I purchased this beautiful dance card while living in Russia and thus didn't get to see its full splendor until I arrived home. It doesn't add a whole lot to my overall knowledge of late-nineteenth-century American dance, but every little tidbit helps, and the outside art is just gorgeous -- click the image at left to enlarge it for a closer look!
The card is from a ball held at a Pickwick Hall on Thursday, December 11th, 1890, by the Henrietta Club. No city or state is given, and the USA appears to have been full of Henrietta Clubs in the late nineteenth century, but from the internal evidence, I am fairly certain it is from St. Louis:
First, the music was provided by Steinkuehlers [sic] Orchestra. In the St. Louis publication Kunkel's Music Review, Volume 15, No. 1, 1892, William Steinkuehler advertises himself as a violin teacher and the leader of Steinkuehler's Orchestra. His "card" may be seen about halfway down the left-hand column on page 11 of the January, 1892, issue, here.
Second, there was a Henrietta Club actively holding balls at a Pickwick Hall in St. Louis in the early 1890s, as chronicled by the St. Louis Post-Dispatch: "The Henrietta Club will give an elegant hop at Pickwick Hall in October..." (Thursday, September 24, 1891, p. 3), "The Henrietta Club have a handsome Invitation out for one of their elegant dancing parties to be given at the Pickwick Thursday evening, Nov. 19..." (Sunday, November 1, 1891, p. 10), etc.
The outer card is made of lightweight cardstock, gently pinked around the edges, and there is a separate paper insert with the dance program. This would have let them reuse the outer card for other events. The cord and dance pencil are still attached.
The card was lightly used; two names are filled in on the dance program, which may be seen at left (click to enlarge). Either the owner was unpopular or they just didn't use the card much at the ball.
The back cover of the insert has the names of the committee, including "reception", "floor", and "music". I have not further researched the St. Louis Henrietta Club to find out more about it or who these people were.
I would call this a very standard dance program for this time period and area of the country. The couple dances are waltz (three, plus "Home Sweet Home"), redowa (one), Yorke (two), polka (two), and schottische (two). They alternate with a variety of quadrilles: the Saratoga Lanciers (three times!); the Waltz Lanciers (twice); the Parisienne (twice); the Quadrille Tucker (a mixer); and two unspecified quadrilles, one of which was misprinted as "Quardrille". There is also a Virginia Reel near the end.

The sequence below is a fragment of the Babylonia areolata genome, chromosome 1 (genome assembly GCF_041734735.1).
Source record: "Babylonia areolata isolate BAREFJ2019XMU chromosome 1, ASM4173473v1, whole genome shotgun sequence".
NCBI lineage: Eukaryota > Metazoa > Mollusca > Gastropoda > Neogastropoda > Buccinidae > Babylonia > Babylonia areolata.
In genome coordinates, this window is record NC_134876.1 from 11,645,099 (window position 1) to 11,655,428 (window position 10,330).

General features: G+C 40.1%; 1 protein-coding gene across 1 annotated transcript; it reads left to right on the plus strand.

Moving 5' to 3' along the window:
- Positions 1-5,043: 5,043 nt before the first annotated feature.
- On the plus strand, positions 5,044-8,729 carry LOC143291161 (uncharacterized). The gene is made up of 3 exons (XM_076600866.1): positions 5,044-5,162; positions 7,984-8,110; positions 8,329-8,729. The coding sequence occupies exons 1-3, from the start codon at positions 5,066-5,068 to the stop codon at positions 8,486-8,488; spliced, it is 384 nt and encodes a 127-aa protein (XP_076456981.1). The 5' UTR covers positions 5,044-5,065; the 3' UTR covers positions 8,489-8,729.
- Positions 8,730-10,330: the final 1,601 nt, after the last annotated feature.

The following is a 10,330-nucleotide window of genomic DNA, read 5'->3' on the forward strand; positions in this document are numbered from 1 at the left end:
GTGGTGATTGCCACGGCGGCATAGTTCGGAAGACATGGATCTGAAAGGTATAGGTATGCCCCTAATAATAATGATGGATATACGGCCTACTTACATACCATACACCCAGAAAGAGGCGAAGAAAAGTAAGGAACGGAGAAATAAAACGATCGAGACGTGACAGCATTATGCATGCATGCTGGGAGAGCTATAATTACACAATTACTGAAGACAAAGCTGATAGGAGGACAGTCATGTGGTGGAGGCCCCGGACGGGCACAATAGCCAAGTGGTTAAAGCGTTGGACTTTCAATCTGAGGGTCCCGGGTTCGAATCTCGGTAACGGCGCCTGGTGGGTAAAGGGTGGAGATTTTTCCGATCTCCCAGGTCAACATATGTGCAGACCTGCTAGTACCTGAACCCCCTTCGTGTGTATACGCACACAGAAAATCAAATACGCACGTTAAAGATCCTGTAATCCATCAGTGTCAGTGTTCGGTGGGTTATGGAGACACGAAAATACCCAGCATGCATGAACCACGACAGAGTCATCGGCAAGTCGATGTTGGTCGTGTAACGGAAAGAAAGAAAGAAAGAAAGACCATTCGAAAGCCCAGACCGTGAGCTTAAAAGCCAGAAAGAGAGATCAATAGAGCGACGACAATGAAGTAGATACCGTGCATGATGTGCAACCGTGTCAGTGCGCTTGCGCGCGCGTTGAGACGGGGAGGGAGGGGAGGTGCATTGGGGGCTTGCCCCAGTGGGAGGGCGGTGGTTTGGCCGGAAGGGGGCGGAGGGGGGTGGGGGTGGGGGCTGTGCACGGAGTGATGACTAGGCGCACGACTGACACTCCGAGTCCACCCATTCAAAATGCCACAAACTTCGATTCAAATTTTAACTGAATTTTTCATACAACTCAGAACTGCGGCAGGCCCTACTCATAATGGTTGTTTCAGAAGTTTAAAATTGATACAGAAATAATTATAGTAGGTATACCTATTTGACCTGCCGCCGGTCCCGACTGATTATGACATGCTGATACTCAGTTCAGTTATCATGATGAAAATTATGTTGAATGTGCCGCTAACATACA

The first waltz is labeled "Henrietta", which could indicate a piece of music, perhaps composed for the local club, or possibly a sequence dance.
The unspecified quadrilles could be the First Set or called quadrilles.
The Saratoga Lancers was a well-known and popular variation on the Lancers. The Waltz Lancers involved alternating standard Lancers figures with waltz. It appears in a number of dance manuals, so it's nice to see it on an actual card.
"Old Dan Tucker" was a mixer dance with couples in quadrille formation or in a circle around the room and one or more extra dancers (usually gentlemen) in the center who would try to "steal" a partner during figures such as a grand right and left. Calling it "Quadrille Tucker" suggests the version with four couples and one extra gentleman in the center, but the circle version was noted by researcher Elizabeth Burchenal in 1918 as being popular in the Midwest.
The Parisienne is the name of a late nineteenth century French sequence dance, but in this context, it most likely refers to a "varieties" quadrille (not the well-known Parisian Varieties, however!) with polka and waltz sections in addition to the quadrille figures. I have several sources for the Parisienne but have never worked on a reconstruction, since the mix of figures and couple dancing requires specific music which I don't happen to have. The calls for it may be seen in, e.g., F. Leslie Clendenen's Fashionable quadrille call book and guide to etiquette (c1895 edition), the 1899 edition of the same, Professor Jay's A. B. C. Guide to Ball Room Dancing (c1900), and A. C. Wirth's Modern Quadrille Call Book and Dancing Master (1902 and 1903 editions). The Clendenen editions were published in St. Louis; the Wirth editions and Jay were published in Chicago. Midwestern dance manuals of this era often drew on English manuals, but I haven't come across a Parisienne in a quick glance through English sources.
Images of the front and back covers, with the pencil, and the front and back of the program insert are below; click to enlarge.